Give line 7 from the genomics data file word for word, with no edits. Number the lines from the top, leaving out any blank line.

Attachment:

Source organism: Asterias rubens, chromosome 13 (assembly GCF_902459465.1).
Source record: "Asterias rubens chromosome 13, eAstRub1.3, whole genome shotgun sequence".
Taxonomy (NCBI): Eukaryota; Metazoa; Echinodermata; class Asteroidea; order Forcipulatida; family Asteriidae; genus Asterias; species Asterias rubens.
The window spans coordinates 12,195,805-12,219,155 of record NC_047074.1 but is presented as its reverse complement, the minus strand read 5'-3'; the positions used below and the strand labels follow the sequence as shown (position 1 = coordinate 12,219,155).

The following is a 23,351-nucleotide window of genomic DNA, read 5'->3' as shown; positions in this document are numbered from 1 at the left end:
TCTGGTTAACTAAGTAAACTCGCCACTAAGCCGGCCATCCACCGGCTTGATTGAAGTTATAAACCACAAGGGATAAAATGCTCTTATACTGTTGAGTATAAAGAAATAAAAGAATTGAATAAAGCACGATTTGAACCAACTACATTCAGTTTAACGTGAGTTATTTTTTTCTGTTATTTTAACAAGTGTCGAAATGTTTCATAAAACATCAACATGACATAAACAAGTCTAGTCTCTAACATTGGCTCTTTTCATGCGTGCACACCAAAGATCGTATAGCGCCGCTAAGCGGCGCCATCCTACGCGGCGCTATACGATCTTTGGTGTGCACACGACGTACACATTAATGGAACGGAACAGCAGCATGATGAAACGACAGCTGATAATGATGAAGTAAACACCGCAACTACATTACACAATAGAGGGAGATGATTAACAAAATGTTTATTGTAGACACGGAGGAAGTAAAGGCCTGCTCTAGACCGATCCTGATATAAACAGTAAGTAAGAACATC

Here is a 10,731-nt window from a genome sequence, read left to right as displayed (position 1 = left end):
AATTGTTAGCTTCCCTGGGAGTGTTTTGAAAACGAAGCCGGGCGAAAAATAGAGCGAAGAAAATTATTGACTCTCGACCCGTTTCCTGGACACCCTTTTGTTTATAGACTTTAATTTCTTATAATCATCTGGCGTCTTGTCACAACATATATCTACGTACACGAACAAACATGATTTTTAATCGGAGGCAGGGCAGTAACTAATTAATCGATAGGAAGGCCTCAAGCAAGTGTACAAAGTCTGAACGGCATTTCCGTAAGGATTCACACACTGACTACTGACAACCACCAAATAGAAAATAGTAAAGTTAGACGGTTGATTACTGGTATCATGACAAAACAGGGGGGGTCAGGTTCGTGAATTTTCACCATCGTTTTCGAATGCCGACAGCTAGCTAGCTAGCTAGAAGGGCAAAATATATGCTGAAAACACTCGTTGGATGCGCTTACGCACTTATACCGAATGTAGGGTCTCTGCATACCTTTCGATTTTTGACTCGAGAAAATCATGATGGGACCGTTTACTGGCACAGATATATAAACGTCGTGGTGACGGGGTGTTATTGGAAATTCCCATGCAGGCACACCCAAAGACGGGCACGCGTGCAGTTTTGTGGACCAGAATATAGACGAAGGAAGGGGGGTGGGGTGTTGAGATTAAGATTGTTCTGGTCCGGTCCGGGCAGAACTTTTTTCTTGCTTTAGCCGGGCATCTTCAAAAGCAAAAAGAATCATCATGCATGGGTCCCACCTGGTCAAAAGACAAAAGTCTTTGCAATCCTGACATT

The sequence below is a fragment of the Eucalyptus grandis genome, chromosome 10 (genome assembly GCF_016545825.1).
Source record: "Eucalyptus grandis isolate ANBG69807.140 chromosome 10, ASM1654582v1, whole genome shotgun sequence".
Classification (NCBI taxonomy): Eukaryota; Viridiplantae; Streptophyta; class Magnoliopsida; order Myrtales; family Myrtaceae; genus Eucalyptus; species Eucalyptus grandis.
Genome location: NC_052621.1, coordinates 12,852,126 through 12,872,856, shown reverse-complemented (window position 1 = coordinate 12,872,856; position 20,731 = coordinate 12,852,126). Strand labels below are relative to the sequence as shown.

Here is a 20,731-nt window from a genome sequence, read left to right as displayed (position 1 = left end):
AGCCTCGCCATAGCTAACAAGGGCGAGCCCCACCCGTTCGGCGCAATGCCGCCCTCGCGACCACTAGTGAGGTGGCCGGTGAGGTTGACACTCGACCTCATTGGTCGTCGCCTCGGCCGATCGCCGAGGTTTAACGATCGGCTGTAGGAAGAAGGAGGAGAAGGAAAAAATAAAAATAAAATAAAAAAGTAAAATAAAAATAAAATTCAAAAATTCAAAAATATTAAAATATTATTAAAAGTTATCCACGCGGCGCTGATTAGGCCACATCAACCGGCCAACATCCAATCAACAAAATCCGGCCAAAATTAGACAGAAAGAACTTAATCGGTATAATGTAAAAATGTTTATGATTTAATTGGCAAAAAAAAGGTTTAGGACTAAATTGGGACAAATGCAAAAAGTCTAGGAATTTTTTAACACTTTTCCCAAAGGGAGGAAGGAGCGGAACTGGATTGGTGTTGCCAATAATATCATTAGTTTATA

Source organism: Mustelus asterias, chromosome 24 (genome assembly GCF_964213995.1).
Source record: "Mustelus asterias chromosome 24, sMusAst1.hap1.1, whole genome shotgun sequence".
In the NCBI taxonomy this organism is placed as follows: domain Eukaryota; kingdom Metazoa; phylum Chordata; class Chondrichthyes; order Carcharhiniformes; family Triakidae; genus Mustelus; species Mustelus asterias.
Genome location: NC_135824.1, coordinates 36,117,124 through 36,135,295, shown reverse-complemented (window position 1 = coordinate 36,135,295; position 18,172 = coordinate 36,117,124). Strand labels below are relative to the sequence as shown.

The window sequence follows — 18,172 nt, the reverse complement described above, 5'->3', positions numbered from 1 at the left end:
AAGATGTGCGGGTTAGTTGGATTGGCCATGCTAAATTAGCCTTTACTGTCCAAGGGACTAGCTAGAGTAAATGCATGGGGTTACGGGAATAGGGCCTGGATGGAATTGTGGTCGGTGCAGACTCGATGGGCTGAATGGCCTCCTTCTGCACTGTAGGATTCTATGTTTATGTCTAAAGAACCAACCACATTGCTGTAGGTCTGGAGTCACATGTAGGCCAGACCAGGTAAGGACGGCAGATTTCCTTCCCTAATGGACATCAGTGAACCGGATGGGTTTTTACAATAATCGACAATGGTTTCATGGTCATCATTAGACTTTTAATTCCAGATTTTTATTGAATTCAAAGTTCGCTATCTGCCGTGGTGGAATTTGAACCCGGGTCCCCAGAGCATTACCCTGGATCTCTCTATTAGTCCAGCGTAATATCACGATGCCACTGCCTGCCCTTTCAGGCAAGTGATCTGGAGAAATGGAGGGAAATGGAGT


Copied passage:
Here is a 10,731-nt window from a genome sequence, read left to right as displayed (position 1 = left end):